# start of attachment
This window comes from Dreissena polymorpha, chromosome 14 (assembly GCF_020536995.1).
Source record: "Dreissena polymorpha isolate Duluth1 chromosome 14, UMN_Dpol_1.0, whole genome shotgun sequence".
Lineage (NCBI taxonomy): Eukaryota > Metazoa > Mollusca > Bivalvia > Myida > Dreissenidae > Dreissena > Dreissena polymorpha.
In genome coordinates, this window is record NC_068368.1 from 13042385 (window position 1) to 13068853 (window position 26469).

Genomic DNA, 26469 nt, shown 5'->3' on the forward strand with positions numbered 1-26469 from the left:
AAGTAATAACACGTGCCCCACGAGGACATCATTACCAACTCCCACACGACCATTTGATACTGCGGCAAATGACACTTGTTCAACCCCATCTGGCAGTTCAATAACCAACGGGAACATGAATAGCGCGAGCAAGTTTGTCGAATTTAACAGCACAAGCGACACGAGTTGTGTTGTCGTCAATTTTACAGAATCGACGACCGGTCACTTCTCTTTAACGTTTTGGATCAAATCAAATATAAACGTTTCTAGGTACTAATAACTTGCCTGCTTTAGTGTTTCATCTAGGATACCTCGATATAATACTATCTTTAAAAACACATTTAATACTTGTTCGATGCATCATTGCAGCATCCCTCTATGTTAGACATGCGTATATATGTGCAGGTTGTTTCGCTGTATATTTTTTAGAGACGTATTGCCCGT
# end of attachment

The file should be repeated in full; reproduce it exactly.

This window comes from Dreissena polymorpha, chromosome 14 (assembly GCF_020536995.1).
Source record: "Dreissena polymorpha isolate Duluth1 chromosome 14, UMN_Dpol_1.0, whole genome shotgun sequence".
Lineage (NCBI taxonomy): Eukaryota > Metazoa > Mollusca > Bivalvia > Myida > Dreissenidae > Dreissena > Dreissena polymorpha.
In genome coordinates, this window is record NC_068368.1 from 13042385 (window position 1) to 13068853 (window position 26469).

Genomic DNA, 26469 nt, shown 5'->3' on the forward strand with positions numbered 1-26469 from the left:
AAGTAATAACACGTGCCCCACGAGGACATCATTACCAACTCCCACACGACCATTTGATACTGCGGCAAATGACACTTGTTCAACCCCATCTGGCAGTTCAATAACCAACGGGAACATGAATAGCGCGAGCAAGTTTGTCGAATTTAACAGCACAAGCGACACGAGTTGTGTTGTCGTCAATTTTACAGAATCGACGACCGGTCACTTCTCTTTAACGTTTTGGATCAAATCAAATATAAACGTTTCTAGGTACTAATAACTTGCCTGCTTTAGTGTTTCATCTAGGATACCTCGATATAATACTATCTTTAAAAACACATTTAATACTTGTTCGATGCATCATTGCAGCATCCCTCTATGTTAGACATGCGTATATATGTGCAGGTTGTTTCGCTGTATATTTTTTAGAGACGTATTGCCCGT